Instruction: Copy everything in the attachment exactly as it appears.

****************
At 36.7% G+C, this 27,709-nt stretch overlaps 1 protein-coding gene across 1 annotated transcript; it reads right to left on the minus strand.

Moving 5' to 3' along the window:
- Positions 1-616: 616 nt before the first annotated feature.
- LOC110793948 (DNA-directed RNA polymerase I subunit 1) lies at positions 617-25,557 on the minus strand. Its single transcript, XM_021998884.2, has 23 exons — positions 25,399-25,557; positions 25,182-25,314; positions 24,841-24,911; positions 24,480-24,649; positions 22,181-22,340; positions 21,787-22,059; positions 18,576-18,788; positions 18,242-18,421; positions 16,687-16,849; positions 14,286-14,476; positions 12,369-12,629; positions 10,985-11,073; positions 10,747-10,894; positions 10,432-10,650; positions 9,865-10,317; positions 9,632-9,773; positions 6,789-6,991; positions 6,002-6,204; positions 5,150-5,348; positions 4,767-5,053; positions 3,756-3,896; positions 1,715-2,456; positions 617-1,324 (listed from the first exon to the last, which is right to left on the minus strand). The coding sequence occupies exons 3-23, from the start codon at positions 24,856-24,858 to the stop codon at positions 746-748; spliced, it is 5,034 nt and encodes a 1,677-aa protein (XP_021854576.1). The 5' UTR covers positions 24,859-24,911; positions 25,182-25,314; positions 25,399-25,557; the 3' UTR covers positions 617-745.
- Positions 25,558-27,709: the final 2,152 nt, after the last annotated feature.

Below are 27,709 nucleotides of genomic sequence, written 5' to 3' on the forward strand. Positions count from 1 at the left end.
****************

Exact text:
At 36.7% G+C, this 27,709-nt stretch overlaps 1 protein-coding gene across 1 annotated transcript; it reads right to left on the minus strand.

Moving 5' to 3' along the window:
- Positions 1-616: 616 nt before the first annotated feature.
- LOC110793948 (DNA-directed RNA polymerase I subunit 1) lies at positions 617-25,557 on the minus strand. Its single transcript, XM_021998884.2, has 23 exons — positions 25,399-25,557; positions 25,182-25,314; positions 24,841-24,911; positions 24,480-24,649; positions 22,181-22,340; positions 21,787-22,059; positions 18,576-18,788; positions 18,242-18,421; positions 16,687-16,849; positions 14,286-14,476; positions 12,369-12,629; positions 10,985-11,073; positions 10,747-10,894; positions 10,432-10,650; positions 9,865-10,317; positions 9,632-9,773; positions 6,789-6,991; positions 6,002-6,204; positions 5,150-5,348; positions 4,767-5,053; positions 3,756-3,896; positions 1,715-2,456; positions 617-1,324 (listed from the first exon to the last, which is right to left on the minus strand). The coding sequence occupies exons 3-23, from the start codon at positions 24,856-24,858 to the stop codon at positions 746-748; spliced, it is 5,034 nt and encodes a 1,677-aa protein (XP_021854576.1). The 5' UTR covers positions 24,859-24,911; positions 25,182-25,314; positions 25,399-25,557; the 3' UTR covers positions 617-745.
- Positions 25,558-27,709: the final 2,152 nt, after the last annotated feature.

Below are 27,709 nucleotides of genomic sequence, written 5' to 3' on the forward strand. Positions count from 1 at the left end.